|Industry||Sewing and textile machines|
|Founder||André Varaud, Dr. Ramon Casas Robert|
Meyrin, canton of Geneva, Switzerland
Elna is a Swiss brand and former manufacturer of textile machines, including fabric presses and sewing, overlock and coverstitch machines. Elna sewing machines are included in the collections of the Museum of Design, Zürich, Tekniska museet, the Philadelphia Museum of Art, and the Museum of Modern Art.
The firm began as Ateliers Mécaniques de Précision Tavaro SA, founded as an export division of the Tavannes Watch Company (today part of Sandoz). The company was known for high-quality clockwork artillery fuzes, which saw use most notably in the German 88mm anti-aircraft gun. Tavaro was once responsible for a full 11% of Swiss military sales to Nazi Germany.
When the Swiss federal government restricted, then banned, exports of war materiel, Tavaro shifted to peaceful industry. At first, the factory exported watch parts & movements to the United Kingdom, in violation of wartime trade restrictions, for which the firm was recognized by the British government.
Tavaro's first sewing machine had no official name, just a model number (500890); but it was consistently referred to in sales literature simply as Elna (without a definite article).  The creation of Dr. Ramon Casas Robert,[a] a Spanish engineer, a working prototype was reportedly complete as early as 1934, but development was interrupted by the Spanish Civil War, and Casas was forced to emigrate to Switzerland. Living in a Geneva hotel room, lacking capital or equipment, Casas sold his patents to Tavaro through a holding company, and the first Elnas left the factory in 1940. With most of Europe's manufacturing economy still devastated, Elna's market position was very favorable as post-war demand for sewing machines rose. Within a year, Elna International Corp. SA had been entered into the cantonal company register, though export did not begin in earnest until after the end of the war.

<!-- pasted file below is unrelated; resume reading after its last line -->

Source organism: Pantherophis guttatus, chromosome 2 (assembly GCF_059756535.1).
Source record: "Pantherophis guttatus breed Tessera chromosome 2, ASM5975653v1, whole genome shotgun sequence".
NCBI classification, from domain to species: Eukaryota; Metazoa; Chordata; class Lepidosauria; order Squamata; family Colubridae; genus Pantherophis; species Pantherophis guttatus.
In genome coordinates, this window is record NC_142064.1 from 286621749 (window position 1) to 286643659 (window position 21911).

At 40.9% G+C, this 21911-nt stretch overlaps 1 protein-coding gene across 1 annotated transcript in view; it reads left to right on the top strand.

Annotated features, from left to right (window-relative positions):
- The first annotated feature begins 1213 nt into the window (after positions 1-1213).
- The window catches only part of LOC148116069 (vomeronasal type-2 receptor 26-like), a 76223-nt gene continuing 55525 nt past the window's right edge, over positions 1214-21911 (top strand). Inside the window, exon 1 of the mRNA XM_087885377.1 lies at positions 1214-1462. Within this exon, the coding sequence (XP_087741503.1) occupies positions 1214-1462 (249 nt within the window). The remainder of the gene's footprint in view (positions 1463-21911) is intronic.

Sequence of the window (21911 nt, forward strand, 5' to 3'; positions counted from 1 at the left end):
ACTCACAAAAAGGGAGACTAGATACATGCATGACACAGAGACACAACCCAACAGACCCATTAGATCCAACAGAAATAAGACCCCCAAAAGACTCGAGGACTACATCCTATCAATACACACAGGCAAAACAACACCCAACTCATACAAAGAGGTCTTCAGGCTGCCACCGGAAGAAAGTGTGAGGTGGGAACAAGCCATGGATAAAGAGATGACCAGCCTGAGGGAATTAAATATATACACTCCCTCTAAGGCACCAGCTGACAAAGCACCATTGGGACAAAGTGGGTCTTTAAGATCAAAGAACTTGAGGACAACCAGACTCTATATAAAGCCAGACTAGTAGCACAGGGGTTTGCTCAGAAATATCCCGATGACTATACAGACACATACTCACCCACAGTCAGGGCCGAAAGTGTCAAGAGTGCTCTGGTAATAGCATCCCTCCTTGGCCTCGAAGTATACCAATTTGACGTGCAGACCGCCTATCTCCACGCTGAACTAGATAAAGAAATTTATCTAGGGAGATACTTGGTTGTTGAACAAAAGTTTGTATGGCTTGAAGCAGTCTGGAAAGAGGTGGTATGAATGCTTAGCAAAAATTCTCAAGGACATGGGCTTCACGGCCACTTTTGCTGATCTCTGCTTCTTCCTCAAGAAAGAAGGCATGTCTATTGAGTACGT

Elna was a radical departure from its competitors, and its success permanently changed the home sewing machine market, introducing features now considered standard. Its most significant innovation is its free arm, a feature previously found only on industrial sewing machines. A free arm houses the machine's feeder and bobbin driver in a tubular arm-shaped bed, enabling material to be wrapped around the mechanism during sewing rather than simply resting on top of it. A free arm greatly simplifies sewing tasks like darning and hemming on delicate fabrics and difficult-to-reach seams—uses for which Elna was heavily advertised. Elna's drop-in rotary hook runs with little movement or noise, unlike oscillating shuttle machines popular at the time, which require a bobbin case and vibrate at high speeds due to air resistance.
Casas also recognized that "when a woman finishes sewing she wants to get the machine out of the way," so Elna was designed to be portable and easily stored. It weighed less than 7 kg thanks largely to a body made from molded aluminium instead of heavy cast iron. Though sewing machines had been traditionally japanned in black with gold decals, Elna was finished in a distinctive matte green, giving rise to the machine's popular nickname, the Grasshopper. Its carrying case even doubles as an extension table, another widely imitated feature that would eventually become an Elna trademark.
Elna sold for US$179 when introduced in the US.[b] It was phased out beginning in 1952 with the release of the Supermatic. Estimates for total production range from 65,000 to half a million.
Dr. Casas's improved Elna, named the Supermatic, was the world's first home sewing machine with automated reverse feed. Its cam reader, dubbed the Elnagraph, operated with two-sided cams interchangeable with a forked lock nut.
Elna's competitiveness declined sharply as imports from East Asia sharply undercut European manufacturers in price. The company was deregistered in 1995 and later absorbed by Janome.